Supercomputer beats human at "Go", celebrates with a Tsingtao

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go_board_binary.gifWhen they’re not playing the perfect game of draughts or proving they can solve the Rubik’s Cube more efficiently than you, I’ve heard that supercomputers like nothing better than a salubrious game of “Go”.

As much as anything, they enjoy the irony of playing a game that’s eons older than they are.

So, it turns out some of them are quite good, like “Huygens”, the Dutch National Supercomputer. It beat Kim MyungWan, a “human Go professional”, even showing off by having a nine stone handicap (no, not in weight, obviously).

Admittedly, Huygens is an IBM Power 575 Hydro-Cluster system which can work at a peak speed of 60 trillion calculations per second, so it should be pretty good.

Now, “Go” confuses the hell out of me, as a read of the rules proves. As far as I’m concerned, it’s complicated enough to warrant a computer helping out. I’m hiring Huygens, if it’s not too intoxicated following the celebratory quaffing of several pints of Chinese beer, that is.

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Andy Merrett

12 comments

  • As far as I’m aware, from the only respectful bit of your comment, the human had the nine stone advantage, though I’m aware that the reports are ambiguous.

  • I think you need a bit more of a story with this as this isn’t really a news story in its current form. Perhaps you could write about why you like Michael so much
    It is hard to say such a thing is clear.
    Significant change, it is.

  • Looks like a bit of a sensayuma failure all round…I personally found the story interesting, anyway, and the responses were a bit ticklish, too 😉

  • Thanks for picking up on the real aspect of the story, though.
    Hey, you want your story to be taken seriously, don’t attribute beer-drinking to a computer in the title.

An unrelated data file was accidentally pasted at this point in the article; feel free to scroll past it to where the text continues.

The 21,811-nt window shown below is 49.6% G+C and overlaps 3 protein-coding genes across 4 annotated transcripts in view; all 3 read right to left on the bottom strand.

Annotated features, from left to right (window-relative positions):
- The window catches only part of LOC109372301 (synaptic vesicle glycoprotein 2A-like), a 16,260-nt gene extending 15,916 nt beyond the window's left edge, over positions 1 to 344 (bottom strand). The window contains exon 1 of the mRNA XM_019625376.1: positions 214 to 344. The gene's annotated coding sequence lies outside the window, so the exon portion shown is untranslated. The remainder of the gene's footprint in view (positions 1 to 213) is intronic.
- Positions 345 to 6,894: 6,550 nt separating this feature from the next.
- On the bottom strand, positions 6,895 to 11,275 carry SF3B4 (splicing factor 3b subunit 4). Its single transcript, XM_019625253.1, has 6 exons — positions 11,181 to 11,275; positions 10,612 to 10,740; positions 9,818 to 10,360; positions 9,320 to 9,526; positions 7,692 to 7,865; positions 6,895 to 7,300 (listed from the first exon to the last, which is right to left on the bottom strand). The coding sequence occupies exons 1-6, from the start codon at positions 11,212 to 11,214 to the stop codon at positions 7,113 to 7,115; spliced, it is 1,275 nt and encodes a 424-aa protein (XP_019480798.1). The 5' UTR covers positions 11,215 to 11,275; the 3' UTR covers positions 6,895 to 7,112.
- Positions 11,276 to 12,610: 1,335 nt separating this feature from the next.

As far as your “knowing nothing of the game,” we all realized that. Go is actually a very simple game — to explain. Its very simple rules of play have the interesting effect of producing fiendishly complex execution strategies.
    I’ve been trying to track down more information, and it’s making me crazy; all the reports are ambiguous about who had the 9-stone handicap, the human or the computer. In other words, did the human start with a huge advantage, or did the computer?

    • OK, it was all meant to be humorous. I didn’t say I wanted the story to be taken seriously, I was merely saying that the main point of the article was not how the “Go” board in the picture had been set up.

      “We all realised that”. Thanks for speaking for all of TD’s readers.

      And as for using a reference to a computer / robot drinking beer — again, meant to be humorous. Works in Futurama (and no, I’m not saying I’m as good a writer as Groening, before you troll me on that one).

      As far as I’m aware, from the only respectful bit of your comment, the human had the nine stone advantage, though I’m aware that the reports are ambiguous.

      Thanks for stopping by, anyway.

  • It might have been nice to have a real Go game in the picture illustrating the article, instead of a board with a few stones placed on it by someone who knows nothing of the game.

    • Just so you know, I didn’t set this board up myself (even though I know “nothing of the game”, though that was supposed to be humorous – sorry you missed it).

      If you want to have a go at the company that set up the board in the first place, try Philos.

      Thanks for picking up on the real aspect of the story, though. :]

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